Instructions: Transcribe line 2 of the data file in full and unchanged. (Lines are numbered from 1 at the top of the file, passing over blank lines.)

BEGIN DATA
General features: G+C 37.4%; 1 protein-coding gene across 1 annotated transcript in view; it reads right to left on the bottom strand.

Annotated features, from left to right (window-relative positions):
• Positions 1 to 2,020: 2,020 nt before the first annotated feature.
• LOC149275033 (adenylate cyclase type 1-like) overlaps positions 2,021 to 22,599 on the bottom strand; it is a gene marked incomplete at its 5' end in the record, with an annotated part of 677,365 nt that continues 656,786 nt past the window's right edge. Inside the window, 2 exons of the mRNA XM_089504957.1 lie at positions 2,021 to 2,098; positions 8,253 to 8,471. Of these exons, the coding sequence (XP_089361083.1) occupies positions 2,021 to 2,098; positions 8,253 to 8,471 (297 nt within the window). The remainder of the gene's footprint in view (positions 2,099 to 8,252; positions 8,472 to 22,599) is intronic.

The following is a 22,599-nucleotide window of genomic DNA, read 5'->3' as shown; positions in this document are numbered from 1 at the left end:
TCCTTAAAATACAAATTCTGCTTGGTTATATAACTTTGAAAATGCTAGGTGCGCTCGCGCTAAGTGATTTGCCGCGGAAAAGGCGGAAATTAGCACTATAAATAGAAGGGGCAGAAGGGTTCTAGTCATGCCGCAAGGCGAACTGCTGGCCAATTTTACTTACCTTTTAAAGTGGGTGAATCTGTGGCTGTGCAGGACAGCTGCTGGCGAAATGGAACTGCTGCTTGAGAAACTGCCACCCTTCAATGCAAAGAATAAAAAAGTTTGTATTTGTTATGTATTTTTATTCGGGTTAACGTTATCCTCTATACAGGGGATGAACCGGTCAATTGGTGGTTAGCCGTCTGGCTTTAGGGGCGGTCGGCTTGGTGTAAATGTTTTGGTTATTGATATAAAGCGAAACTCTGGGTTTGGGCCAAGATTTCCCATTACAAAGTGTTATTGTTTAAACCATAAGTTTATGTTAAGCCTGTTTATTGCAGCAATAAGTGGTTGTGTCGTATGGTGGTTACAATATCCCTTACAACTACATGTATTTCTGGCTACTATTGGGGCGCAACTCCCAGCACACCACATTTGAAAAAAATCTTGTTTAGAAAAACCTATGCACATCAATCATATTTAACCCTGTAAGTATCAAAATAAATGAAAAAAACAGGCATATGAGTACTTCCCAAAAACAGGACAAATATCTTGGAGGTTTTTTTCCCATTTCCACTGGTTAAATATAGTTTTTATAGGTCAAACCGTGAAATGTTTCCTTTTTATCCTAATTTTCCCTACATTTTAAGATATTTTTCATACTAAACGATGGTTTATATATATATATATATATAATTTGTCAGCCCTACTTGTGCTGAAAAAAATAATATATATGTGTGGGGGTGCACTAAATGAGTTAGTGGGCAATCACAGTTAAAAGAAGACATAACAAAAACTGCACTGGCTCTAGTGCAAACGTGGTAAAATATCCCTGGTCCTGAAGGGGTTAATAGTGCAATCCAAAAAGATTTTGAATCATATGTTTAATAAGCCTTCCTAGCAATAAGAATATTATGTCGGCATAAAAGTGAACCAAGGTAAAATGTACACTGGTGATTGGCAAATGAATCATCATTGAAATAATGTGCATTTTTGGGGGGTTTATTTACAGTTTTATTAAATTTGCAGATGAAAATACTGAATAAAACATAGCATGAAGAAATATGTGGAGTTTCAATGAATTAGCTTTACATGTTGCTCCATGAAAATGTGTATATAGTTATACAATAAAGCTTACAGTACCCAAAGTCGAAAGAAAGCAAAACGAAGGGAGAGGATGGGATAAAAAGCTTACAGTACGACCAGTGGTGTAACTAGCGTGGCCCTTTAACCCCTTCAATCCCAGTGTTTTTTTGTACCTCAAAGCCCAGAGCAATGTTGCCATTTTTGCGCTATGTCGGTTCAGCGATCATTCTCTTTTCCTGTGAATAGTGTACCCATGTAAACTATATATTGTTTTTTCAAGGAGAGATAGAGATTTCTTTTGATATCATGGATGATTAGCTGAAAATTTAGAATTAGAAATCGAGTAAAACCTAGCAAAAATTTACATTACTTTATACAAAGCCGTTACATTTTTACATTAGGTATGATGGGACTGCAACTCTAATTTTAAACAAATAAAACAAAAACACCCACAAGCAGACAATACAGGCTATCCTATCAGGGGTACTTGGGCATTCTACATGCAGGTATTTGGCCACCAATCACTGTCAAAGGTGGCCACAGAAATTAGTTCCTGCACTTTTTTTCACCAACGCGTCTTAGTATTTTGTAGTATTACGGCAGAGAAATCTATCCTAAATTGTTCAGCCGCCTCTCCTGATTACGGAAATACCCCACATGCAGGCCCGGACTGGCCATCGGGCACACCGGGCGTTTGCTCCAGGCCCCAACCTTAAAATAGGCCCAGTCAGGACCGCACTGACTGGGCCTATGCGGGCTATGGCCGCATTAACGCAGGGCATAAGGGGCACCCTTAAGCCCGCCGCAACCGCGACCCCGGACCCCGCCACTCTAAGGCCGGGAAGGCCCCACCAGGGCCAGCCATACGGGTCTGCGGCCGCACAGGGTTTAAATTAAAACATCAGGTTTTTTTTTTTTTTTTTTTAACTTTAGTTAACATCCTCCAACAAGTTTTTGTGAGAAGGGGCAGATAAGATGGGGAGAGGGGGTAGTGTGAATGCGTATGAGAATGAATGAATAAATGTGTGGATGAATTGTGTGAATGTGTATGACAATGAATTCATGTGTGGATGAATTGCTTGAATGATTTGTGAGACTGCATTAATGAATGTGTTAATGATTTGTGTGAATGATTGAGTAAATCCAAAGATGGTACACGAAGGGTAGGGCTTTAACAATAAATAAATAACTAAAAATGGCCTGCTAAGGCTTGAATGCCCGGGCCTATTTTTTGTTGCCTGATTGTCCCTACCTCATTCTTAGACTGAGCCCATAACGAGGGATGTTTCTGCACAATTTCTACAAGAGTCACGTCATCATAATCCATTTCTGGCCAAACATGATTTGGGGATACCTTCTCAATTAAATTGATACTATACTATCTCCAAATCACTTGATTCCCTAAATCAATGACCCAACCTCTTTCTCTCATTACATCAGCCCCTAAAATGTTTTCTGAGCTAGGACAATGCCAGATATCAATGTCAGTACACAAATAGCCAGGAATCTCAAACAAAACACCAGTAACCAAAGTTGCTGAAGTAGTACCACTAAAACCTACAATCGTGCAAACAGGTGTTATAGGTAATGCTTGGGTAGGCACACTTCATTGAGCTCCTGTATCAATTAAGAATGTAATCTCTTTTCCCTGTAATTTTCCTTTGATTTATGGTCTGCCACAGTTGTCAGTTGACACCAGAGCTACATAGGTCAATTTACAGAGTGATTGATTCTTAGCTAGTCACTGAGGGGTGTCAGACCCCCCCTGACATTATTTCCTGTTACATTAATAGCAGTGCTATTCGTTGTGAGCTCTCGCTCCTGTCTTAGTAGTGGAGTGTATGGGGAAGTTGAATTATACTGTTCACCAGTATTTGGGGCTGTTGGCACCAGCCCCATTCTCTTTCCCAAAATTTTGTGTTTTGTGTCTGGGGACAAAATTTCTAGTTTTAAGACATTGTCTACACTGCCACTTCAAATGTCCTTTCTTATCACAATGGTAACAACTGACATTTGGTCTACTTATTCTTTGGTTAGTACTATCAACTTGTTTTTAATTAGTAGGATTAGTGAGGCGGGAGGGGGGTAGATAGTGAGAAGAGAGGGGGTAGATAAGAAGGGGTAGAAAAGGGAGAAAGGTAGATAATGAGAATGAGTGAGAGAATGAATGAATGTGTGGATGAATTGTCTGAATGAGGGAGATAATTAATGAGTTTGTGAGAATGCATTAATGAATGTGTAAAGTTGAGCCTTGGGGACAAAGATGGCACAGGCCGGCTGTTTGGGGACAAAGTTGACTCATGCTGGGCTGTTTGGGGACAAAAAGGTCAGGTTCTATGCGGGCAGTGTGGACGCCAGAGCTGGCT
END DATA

Annotated features, from left to right (window-relative positions):